The expectation of a change in Government and consequent changes to the Future of Financial Advice (FOFA) legislation has created serious uncertainty and prompted at least one major platform provider, Colonial First State, to adopt a two-stage approach to future platform development.
The strategy was revealed by Colonial First State general manager of strategy Nicolette Rubinsztein, who told a Money Management roundtable last week about the contingency arrangements based on continuing uncertainty around elements of the FOFA changes, such as 'opt-in'.
"I think there's been a sort of decline in trust and now, just if we look at the way that we're going to build opt-in from a platform point of view, we will probably do the IT build in two separate sections," Rubinsztein said.
She said this was "almost on the expectation that the Labor Government will not be elected next time around.
"So we will build the ability to capture the client information and the fee information in the first instance, and then the next build, which only needs to happen in two years time," Rubinsztein said.
Her comments came as other roundtable participants expressed concern at the continuing uncertainty associated with the Government's three-tranche approach to the introduction of its FOFA legislation, and the manner in which this had been magnified by the surprise imposition of an annual fee disclosure obligation.
The participants were united in suggesting the continuing uncertainty made the Government's timetable for implementing its legislative package inappropriate.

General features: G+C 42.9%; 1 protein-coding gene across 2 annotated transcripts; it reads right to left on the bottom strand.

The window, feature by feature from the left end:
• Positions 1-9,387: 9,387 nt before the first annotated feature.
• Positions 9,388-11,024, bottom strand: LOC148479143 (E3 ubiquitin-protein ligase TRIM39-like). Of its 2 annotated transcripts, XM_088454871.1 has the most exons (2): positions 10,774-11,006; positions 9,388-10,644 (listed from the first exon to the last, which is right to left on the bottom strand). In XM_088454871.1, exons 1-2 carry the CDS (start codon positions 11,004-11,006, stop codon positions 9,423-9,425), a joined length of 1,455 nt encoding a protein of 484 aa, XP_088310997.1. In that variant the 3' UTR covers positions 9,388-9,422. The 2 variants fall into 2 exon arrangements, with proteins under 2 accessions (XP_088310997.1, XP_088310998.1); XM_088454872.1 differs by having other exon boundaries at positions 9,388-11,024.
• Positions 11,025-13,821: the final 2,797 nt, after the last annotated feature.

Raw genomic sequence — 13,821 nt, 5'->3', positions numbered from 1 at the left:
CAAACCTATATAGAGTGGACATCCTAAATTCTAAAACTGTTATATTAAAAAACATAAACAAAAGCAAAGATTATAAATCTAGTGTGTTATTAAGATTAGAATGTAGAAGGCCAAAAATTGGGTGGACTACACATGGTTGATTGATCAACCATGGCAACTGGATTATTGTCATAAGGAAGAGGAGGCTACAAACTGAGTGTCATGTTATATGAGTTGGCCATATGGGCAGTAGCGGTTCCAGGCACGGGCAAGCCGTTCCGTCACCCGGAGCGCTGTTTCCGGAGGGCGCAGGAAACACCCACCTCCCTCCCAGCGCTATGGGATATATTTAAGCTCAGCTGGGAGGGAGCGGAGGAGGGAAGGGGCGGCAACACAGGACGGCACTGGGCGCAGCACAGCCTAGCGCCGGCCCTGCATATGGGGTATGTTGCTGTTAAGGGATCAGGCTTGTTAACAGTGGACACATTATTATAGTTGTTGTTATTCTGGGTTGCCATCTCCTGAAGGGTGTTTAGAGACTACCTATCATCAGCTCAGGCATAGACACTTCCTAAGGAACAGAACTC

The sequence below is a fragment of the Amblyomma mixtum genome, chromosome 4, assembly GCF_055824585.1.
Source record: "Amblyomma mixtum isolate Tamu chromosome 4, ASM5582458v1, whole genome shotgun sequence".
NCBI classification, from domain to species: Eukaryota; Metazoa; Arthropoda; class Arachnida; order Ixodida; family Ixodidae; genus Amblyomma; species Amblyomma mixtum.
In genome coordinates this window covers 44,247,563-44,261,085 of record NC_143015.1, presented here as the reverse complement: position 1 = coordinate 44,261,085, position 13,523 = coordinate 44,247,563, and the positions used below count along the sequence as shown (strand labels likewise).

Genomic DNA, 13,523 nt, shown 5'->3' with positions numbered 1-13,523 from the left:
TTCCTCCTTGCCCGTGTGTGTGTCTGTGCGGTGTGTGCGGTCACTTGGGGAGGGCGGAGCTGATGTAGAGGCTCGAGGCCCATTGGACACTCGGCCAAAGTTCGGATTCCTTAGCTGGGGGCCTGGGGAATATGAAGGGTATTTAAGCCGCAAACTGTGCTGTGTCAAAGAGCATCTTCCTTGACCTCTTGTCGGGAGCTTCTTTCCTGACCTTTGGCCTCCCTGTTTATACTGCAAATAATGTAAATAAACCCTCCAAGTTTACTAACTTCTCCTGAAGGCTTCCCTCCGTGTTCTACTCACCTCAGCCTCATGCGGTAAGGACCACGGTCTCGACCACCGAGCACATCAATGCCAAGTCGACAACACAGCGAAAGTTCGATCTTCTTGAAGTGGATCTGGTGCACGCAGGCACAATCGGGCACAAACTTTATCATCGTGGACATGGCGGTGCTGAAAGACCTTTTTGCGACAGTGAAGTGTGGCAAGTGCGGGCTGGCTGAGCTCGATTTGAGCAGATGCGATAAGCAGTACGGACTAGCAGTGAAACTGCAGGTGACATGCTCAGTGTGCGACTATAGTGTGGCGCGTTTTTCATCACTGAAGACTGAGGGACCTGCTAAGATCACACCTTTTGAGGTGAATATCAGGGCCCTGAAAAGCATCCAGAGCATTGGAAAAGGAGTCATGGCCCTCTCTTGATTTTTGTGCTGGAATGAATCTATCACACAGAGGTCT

Matrix Financial Planning managing director Rick Di Cristoforo said the deadlines being imposed by the Government were inappropriate given the amount of work financial services companies would need to carry out to meet their FOFA requirements.
He said there were legitimate arguments for extending the start date.
"You only have to think back to how long the industry was given, rightly, to implement Financial Services Reform (FSR)," he said. "You know we didn't get six, seven, eight months to implement FSR - and FSR you could now argue was less of an impost on the industry than FOFA will be or any individual part of FOFA," Di Cristoforo said.
Association of Financial Advisers chief executive Richard Klipin also questioned the appropriateness of the timetable in circumstances where the Government had introduced an element such as annual fee disclosure requirements without reference to the broader industry.
"It kind of brings into question what's the whole thrust here, because the playing field keeps on shifting and big businesses and small are making big decisions about getting ready, because the 1 July 2012 deadline really hasn't changed. It's entirely unreasonable for the landscape to shift that dramatically in the space of weeks from what we saw," he said.